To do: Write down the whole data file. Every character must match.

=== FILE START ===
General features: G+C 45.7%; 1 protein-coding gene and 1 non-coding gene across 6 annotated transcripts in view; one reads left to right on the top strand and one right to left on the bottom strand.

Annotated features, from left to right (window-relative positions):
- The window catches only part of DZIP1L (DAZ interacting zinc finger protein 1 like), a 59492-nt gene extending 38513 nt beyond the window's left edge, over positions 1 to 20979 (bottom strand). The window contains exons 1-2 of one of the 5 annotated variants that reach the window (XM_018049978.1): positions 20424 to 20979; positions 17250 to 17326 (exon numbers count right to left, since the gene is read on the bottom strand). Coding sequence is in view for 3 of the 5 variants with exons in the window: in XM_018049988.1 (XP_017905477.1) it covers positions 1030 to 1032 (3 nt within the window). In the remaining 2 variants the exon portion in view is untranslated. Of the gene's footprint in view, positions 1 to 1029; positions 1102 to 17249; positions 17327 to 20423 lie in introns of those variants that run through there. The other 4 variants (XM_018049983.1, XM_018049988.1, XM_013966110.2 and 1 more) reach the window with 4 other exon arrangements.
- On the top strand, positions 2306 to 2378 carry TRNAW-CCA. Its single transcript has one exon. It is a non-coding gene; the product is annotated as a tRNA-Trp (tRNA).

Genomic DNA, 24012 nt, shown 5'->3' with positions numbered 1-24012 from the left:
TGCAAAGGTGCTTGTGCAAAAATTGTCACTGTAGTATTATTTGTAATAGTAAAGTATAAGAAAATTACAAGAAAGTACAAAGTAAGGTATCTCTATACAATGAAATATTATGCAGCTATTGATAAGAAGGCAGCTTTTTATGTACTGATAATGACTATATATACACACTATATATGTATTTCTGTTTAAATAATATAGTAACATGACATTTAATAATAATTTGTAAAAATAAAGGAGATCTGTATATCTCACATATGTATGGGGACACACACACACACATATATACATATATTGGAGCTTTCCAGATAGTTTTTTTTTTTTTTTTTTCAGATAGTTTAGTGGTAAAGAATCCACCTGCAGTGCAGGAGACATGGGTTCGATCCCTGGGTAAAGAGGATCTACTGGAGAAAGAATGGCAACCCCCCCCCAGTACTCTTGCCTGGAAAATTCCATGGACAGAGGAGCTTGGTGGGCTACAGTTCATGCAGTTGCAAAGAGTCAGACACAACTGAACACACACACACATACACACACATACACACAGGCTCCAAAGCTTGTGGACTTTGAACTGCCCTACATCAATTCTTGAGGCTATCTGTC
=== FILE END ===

General features: G+C 45.7%; 1 protein-coding gene and 1 non-coding gene across 6 annotated transcripts in view; one reads left to right on the top strand and one right to left on the bottom strand.

Annotated features, from left to right (window-relative positions):
- The window catches only part of DZIP1L (DAZ interacting zinc finger protein 1 like), a 59492-nt gene extending 38513 nt beyond the window's left edge, over positions 1 to 20979 (bottom strand). The window contains exons 1-2 of one of the 5 annotated variants that reach the window (XM_018049978.1): positions 20424 to 20979; positions 17250 to 17326 (exon numbers count right to left, since the gene is read on the bottom strand). Coding sequence is in view for 3 of the 5 variants with exons in the window: in XM_018049988.1 (XP_017905477.1) it covers positions 1030 to 1032 (3 nt within the window). In the remaining 2 variants the exon portion in view is untranslated. Of the gene's footprint in view, positions 1 to 1029; positions 1102 to 17249; positions 17327 to 20423 lie in introns of those variants that run through there. The other 4 variants (XM_018049983.1, XM_018049988.1, XM_013966110.2 and 1 more) reach the window with 4 other exon arrangements.
- On the top strand, positions 2306 to 2378 carry TRNAW-CCA. Its single transcript has one exon. It is a non-coding gene; the product is annotated as a tRNA-Trp (tRNA).

Genomic DNA, 24012 nt, shown 5'->3' with positions numbered 1-24012 from the left:
TGCAAAGGTGCTTGTGCAAAAATTGTCACTGTAGTATTATTTGTAATAGTAAAGTATAAGAAAATTACAAGAAAGTACAAAGTAAGGTATCTCTATACAATGAAATATTATGCAGCTATTGATAAGAAGGCAGCTTTTTATGTACTGATAATGACTATATATACACACTATATATGTATTTCTGTTTAAATAATATAGTAACATGACATTTAATAATAATTTGTAAAAATAAAGGAGATCTGTATATCTCACATATGTATGGGGACACACACACACACATATATACATATATTGGAGCTTTCCAGATAGTTTTTTTTTTTTTTTTTTCAGATAGTTTAGTGGTAAAGAATCCACCTGCAGTGCAGGAGACATGGGTTCGATCCCTGGGTAAAGAGGATCTACTGGAGAAAGAATGGCAACCCCCCCCCAGTACTCTTGCCTGGAAAATTCCATGGACAGAGGAGCTTGGTGGGCTACAGTTCATGCAGTTGCAAAGAGTCAGACACAACTGAACACACACACACATACACACACATACACACAGGCTCCAAAGCTTGTGGACTTTGAACTGCCCTACATCAATTCTTGAGGCTATCTGTC